VOGUES OF 1938
1937, Westchester Films Inc., 109 min, USA, Dir: Irving Cummings

Gorgeously filmed and costumed, with first-rate performances and a sparkling script this romantic comedy --set in 1937's New York City-- has it all: high fashion, a winsome runaway bride, The Cotton Club's singers and dancers, snobs of all stripes laid low, hazardous rollerskating tricks, and Max Factor's makeup magic ... all in glowing color. Don't miss the chance to see this nearly forgotten film on the big screen!

Truly a feast for the eyes, this musical (an Oscar nominee for Best Art Direction) makes stunning use of Technicolor to show off some of the most beautiful costumes of the 1930s. Runaway bride Joan Bennett leaves wealthy Alan Mowbray at the altar to become a model, eventually falling for fashion designer Warner Baxter. As a rival designer, Mischa Auer is an absolute delight.


DOCTOR X
1932, Warner Bros., 76 min, USA, Dir: Michael Curtiz

A journalist (Lee Tracy) follows a trail of bodies left by the cannibalistic Moon Killer, eventually arriving at the medical academy run by Dr. Xavier (Lionel Atwill). With no shortage of suspects among his staff, Doctor X and the reporter race to identify the culprit before lovely Joan (Fay Wray) becomes his next victim. Curtiz and many of his cast and crew members soon would reteam for another two-color Technicolor thriller, MYSTERY OF THE WAX MUSEUM.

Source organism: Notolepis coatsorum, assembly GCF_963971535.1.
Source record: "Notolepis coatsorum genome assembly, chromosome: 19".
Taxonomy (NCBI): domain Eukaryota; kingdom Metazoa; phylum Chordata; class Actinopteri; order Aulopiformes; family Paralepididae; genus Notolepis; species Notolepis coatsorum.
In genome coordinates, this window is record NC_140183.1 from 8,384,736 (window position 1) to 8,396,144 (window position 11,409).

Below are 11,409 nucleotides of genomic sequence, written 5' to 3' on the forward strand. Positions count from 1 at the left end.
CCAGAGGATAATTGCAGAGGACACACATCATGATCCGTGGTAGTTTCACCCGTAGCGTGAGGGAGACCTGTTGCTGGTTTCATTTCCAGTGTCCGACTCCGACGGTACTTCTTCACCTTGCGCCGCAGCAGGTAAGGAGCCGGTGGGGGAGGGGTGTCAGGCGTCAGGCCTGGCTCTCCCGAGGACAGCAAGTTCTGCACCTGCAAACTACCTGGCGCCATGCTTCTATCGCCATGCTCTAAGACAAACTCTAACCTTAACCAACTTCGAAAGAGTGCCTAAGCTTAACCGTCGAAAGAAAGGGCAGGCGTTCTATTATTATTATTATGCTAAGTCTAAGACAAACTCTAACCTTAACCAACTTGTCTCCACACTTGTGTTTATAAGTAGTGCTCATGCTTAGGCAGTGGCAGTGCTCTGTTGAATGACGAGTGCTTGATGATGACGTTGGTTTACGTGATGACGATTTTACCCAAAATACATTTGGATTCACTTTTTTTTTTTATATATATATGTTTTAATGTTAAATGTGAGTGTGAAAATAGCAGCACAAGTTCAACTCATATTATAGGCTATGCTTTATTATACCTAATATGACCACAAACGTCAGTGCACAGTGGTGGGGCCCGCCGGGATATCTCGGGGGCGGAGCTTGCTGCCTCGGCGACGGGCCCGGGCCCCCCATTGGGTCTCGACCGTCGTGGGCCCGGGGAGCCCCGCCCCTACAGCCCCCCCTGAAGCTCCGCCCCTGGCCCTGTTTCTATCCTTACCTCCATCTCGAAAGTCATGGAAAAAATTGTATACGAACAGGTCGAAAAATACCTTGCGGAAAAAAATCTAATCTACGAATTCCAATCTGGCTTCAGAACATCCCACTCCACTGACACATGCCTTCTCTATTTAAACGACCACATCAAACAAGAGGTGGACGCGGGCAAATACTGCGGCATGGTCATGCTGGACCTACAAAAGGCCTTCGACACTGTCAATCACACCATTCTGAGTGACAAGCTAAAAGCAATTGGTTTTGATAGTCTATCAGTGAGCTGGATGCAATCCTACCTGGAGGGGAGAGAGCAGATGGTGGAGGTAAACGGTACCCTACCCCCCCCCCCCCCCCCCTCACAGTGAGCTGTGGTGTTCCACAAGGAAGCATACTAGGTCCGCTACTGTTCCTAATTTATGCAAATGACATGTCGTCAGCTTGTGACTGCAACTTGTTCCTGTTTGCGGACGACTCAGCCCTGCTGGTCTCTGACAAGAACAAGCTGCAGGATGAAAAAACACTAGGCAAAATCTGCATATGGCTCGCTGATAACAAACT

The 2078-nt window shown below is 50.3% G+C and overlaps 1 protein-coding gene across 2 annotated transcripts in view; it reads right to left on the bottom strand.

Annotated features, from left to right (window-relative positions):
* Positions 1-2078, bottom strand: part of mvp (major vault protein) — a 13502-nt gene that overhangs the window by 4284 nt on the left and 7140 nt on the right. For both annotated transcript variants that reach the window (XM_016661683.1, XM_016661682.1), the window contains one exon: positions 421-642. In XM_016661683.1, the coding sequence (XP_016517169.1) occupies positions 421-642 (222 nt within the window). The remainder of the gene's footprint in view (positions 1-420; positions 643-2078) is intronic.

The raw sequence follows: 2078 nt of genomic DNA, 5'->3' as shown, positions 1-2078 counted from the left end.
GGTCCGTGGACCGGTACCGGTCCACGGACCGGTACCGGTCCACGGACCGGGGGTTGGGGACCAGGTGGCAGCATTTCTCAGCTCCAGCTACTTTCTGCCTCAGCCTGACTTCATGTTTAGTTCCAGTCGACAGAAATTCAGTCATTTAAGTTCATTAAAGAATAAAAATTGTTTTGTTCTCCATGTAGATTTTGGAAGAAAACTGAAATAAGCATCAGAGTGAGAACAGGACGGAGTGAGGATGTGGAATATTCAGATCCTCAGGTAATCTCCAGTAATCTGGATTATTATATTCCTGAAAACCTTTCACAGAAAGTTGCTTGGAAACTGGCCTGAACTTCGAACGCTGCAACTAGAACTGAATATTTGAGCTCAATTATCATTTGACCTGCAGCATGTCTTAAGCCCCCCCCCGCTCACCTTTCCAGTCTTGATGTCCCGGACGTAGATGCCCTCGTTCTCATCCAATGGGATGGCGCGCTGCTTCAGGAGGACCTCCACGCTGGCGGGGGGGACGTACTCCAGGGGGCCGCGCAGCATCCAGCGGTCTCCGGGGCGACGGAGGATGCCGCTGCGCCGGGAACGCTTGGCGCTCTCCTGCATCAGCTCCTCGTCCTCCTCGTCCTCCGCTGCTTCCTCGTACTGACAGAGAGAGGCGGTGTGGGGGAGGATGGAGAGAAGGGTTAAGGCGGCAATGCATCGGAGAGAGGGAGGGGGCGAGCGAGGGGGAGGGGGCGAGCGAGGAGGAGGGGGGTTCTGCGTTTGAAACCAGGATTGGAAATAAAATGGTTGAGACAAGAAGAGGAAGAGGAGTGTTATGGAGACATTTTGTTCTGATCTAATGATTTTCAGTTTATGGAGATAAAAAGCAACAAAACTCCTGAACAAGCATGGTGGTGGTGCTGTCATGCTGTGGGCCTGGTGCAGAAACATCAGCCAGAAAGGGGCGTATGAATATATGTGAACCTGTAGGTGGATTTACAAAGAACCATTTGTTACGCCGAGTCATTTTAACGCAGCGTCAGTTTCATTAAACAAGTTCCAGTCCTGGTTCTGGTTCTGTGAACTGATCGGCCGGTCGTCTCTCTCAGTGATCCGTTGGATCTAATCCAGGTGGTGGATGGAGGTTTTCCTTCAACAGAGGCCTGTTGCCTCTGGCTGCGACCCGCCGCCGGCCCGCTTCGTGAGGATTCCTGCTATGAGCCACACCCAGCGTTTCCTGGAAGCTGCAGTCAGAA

MYSTERY OF THE WAX MUSEUM
1933, Warner Bros., 77 min, USA, Dir: Michael Curtiz

Remade in 1953 as HOUSE OF WAX with Vincent Price, this horror thriller was one of the last films shot in two-color Technicolor. Lionel Atwill stars as Ivan Igor, a crippled sculptor who opens a wax museum in New York City peopled by figures that are disturbingly lifelike. As a woman who nearly winds up on display as Marie Antoinette, Fay Wray proves she doesn’t need a giant ape to scream convincingly.


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